One of the things I mentioned in my prediction on the Starting Nine was how lopsided the odds of the series were, presumably because of the fourteen-game difference in the Astros’ and Nationals’ records. Granted, that’s not everything (for example, the last time the betting odds were this lopsided were 2007, which was only a 6-game gap, even if the Pythagorean records of the two were bigger), but it still feels like a big split for two World Series teams.
So I decided to check it historically. As it happens, 2019 marks just the tenth time in history that the two pennant winners’ records were separated by 14 game or more. What really surprised me, though, is that it’s only the third time that it’s happened in the Wild Card era; I thought for sure that the Wild Card’s presence would have widened the spread of team records even more.
I had also forgotten that the difference between last year’s Dodgers and Red Sox was so great, probably because of how good this year’s Dodgers were, but there was a 16-game gap between them (108 wins to 92). That series of course went to Boston, 4-1. The other from recent memory was 1998, when the Padres won 98 games, but got crushed 4-0 by the juggernaut that was the 114-win Yankees of that season. Prior to that, you’d have to go all the way back to 1961 to find the next-most recent example, when the 109-win Yankees took four of five from the 93-win Reds.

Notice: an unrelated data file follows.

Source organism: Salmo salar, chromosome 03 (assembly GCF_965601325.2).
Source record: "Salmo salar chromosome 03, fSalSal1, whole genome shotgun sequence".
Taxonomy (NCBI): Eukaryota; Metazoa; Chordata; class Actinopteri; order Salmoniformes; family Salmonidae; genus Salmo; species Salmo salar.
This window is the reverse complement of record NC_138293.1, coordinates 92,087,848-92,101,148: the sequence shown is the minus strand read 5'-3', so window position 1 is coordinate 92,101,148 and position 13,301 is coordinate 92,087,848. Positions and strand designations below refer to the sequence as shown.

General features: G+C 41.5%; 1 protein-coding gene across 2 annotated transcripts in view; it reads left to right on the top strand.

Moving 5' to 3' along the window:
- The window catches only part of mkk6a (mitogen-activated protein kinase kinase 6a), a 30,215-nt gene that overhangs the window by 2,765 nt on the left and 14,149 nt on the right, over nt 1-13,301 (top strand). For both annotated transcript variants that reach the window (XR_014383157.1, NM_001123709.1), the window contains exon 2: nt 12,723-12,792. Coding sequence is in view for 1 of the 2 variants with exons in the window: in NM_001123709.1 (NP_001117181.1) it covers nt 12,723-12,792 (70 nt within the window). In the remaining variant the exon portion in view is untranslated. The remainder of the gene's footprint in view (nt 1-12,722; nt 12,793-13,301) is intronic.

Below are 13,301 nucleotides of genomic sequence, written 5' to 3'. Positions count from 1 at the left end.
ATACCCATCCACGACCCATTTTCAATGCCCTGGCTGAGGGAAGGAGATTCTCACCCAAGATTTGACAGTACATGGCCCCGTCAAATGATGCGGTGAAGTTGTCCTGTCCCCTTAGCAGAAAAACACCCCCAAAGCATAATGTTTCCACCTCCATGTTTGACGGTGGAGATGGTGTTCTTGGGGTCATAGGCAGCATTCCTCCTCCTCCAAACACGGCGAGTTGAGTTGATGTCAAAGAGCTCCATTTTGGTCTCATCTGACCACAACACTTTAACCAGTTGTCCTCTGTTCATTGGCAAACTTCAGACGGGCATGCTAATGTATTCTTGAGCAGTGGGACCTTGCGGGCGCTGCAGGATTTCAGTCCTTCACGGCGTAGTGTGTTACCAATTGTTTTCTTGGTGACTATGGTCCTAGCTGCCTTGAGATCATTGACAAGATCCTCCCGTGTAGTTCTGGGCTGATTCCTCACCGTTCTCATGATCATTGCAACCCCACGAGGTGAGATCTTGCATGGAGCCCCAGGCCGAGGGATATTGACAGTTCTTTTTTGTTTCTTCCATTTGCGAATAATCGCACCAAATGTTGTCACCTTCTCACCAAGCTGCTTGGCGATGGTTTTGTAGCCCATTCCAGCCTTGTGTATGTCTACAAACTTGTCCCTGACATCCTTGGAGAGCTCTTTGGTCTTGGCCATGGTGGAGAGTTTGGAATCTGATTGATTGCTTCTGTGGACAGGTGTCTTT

In all, the teams with the better records have gone 7-2 in these mismatched series. The 1944 Cardinals, 1932 Yankees, 1927 Yankees, and 1907 Cubs represent the other wins. The upsets, meanwhile, belong to the 1954 Giants, a 97-win team that topped the 111-win Indians (if that series rings a bell, it might be because of The Catch), and the 93-win 1906 White Sox, who beat a Cubs team that won a still-record 116 games (the 2001 Mariners won the same total, but in ten more games). That’s a good reminder that, while the Astros are still the easy favorites, anything can still happen. Also interestingly, not even the upsets went the full seven games.
Even if you expand the pool some, things still look good for the Astros. Counting all playoff series with a difference of 14 more games, not just the World Series, the better team has an 18-5 record, with the 1973 NLCS (Mets upset the Reds), 2001 ALCS (the Yankees beat those aforementioned Mariners), and 2006 (the eventual-champion 83-win Cardinals beat the Mets) joining in the upsets.
And even if you drop the cutoff down to just series with a 12-game difference or more, the better team still has a 39-14 history, including a 13-5 record in the World Series. The World Series bunch. There are a bunch of notable teams here, including the 1986 Mets (aka the Bill Buckner series), the 1975 Big Red Machine, Honus Wagner’s 1909 Pirates, and the middle of the A’s three wins from 1972-1974 (although third win in that run represented a 12-game upset).
Also in the Astros’ favor, five of the total series losses (including the most recent) came in a five-game series rather than a seven-game one; granted, the most recent one was the Nationals’ this year against the Dodgers. Again, anything can happen, but history seems to back up the confidence the various prediction systems have in the Astros. And even in the event things fall apart, the Nationals will became one of the biggest October stories in baseball history, which will…painful, but an interesting story to tell years from now.